To manage risk in regard to privacy I use formal confidentiality agreements, non-disclosure agreements and model releases. These protect the people I work with. They guarantee anonymity where requested, allow people to opt out of a project we’ve worked on at any time, and ensure that what they say is used collaboratively and in context.
My responsibility for protecting people’s confidentiality goes beyond signing a paper form. It’s worth reading Scarlett Alliance’s advice on media ethics to understand how identifying sex workers by location, place of work, etc. can threaten their right to privacy and can expose them to very real dangers due to stigma and discrimination.
I usually share a project Fact Sheet with people prior to interviewing them so they understand what my project is about, why I'm interested in interviewing them, what happens with the interview, etc. Before we start the interview I'll explain again what's covered in the fact sheet and answer any questions. I stress that they can choose not to start the interview, or withdraw at any point without any need to explain why.
Depending on the interview I'll ask them to sign one of a number of agreements, such as a confidentiality agreement or model release form.
I usually record audio interviews on a digital audio recorder, and when I record an interview with someone I always transcribe it. When I began my project I did all the transcription myself, but I found it impossible to complete a story and pitch the result in a timely manner because transcription took up too much time. Instead, I now either use someone I trust who is supportive of sex work activism, or a transcription service (http://www.transcription.net.au/). In both cases a non-disclosure agreement is signed. I’m also careful, prior to submitting audio for transcription, to cut anything that may be off the record. All materials are deleted by the third party once transcription has been completed.
I tend not to interview people on video with a concealed identity. This is partly because if you know enough about technology you can unscramble an out-of-focus face, a silhouette's shadows can be brightened to reveal someone, people can be identified from a body shot by their tattoos or jewellery, and the location of the video can give away someone's identity. If it's a video interview, the interviewee has to be happy to appear on camera.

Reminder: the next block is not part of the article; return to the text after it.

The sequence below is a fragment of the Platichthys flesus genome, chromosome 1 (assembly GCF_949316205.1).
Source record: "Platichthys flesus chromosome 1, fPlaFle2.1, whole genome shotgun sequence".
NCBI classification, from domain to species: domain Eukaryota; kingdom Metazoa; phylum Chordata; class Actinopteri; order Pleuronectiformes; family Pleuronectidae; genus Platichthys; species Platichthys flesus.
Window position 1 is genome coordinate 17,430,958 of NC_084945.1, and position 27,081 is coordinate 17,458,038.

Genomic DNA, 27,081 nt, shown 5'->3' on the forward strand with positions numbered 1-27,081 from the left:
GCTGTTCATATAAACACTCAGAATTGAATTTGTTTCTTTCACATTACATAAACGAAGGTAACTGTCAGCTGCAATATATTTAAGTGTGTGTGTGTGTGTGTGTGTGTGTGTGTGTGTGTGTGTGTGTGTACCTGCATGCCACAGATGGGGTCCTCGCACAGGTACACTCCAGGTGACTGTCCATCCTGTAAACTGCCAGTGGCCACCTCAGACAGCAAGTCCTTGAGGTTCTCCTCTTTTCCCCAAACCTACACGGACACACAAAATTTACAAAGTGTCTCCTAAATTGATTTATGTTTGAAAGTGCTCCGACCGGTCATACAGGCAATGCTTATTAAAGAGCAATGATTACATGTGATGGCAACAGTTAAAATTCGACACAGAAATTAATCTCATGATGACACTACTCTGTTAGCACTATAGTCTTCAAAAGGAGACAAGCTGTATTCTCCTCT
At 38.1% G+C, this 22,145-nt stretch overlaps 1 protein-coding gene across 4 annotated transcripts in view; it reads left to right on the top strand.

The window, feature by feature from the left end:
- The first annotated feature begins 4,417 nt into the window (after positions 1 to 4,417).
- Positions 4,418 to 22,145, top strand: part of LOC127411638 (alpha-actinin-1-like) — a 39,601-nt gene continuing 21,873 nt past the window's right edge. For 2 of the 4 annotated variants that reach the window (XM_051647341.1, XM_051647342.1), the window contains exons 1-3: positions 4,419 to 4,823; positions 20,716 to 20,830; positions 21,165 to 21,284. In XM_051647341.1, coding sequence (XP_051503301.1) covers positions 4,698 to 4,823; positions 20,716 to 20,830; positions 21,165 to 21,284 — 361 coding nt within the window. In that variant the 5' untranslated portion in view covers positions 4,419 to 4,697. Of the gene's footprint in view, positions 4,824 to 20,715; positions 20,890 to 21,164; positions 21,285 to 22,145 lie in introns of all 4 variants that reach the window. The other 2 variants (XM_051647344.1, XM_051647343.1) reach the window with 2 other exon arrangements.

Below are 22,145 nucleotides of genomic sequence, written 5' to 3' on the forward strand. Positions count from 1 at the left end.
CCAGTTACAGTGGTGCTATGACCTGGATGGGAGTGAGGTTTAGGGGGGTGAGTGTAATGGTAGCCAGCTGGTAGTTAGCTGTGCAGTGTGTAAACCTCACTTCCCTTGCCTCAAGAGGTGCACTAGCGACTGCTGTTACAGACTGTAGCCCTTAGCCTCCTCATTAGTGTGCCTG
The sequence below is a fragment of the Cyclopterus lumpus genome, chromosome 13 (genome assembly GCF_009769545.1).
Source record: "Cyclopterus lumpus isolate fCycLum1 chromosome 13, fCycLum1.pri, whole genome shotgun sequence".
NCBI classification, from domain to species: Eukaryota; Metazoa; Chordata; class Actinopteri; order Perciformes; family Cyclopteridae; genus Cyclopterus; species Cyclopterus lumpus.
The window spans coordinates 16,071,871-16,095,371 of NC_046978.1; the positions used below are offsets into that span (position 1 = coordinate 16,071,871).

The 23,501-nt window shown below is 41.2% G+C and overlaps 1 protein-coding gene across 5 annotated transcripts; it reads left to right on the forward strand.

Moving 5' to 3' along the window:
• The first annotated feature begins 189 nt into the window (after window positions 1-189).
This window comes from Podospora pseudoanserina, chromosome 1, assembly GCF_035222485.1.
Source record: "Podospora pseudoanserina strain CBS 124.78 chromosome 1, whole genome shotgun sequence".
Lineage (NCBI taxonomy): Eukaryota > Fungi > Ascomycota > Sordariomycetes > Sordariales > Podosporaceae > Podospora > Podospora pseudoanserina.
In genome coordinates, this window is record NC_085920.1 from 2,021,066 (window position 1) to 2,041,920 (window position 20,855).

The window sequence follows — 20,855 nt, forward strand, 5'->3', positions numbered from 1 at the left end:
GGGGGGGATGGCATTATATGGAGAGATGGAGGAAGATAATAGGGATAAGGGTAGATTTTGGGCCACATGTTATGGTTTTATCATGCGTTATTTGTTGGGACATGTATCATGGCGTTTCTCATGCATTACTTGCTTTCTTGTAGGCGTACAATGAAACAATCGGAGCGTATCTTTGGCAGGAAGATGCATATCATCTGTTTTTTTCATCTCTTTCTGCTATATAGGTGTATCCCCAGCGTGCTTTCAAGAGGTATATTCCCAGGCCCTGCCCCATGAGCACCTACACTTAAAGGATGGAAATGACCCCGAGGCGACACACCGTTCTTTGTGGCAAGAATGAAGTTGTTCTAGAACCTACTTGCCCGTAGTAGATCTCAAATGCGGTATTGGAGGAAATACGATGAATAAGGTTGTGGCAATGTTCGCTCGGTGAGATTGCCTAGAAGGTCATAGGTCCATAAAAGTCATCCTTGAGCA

Technology and digital security also have a role in protecting confidentiality. I record digital audio and video interviews and make digital transcripts, so I have responsibility to ensure that confidentiality is not compromised. Recordings and transcripts are held securely on password-protected encrypted external hard drives and never in the Cloud (e.g. Dropbox or Evernote). The hard drives or laptops I work on that may contain any confidential material will never be recycled or sold on. I use Evernote to save news articles and PDFs of legislation, and for some of my writing, but not for transcripts or sensitive material. And, you’ll also notice a formal disclaimer at the bottom of all my emails.
I regularly review all my model releases, confidentiality agreements and digital security.
Some of the reading that has informed this process includes:
- Scarlet Alliance - Multiple resources, including Media ethics and non-english speaking background sex workers.
- Witness - have a range of resources for activists including guides to confidentiality with regard to interviewing and interviewing survivors of sexual based and gender violence.
- Reporters Sans Frontieres - resources on digital Security.
- Research Project Germany - Matthias Lehmann’s project on sex work regulation in Germany.
- The Sex Workers' Project - multiple resources, including the Sex Workers Project media tool kit.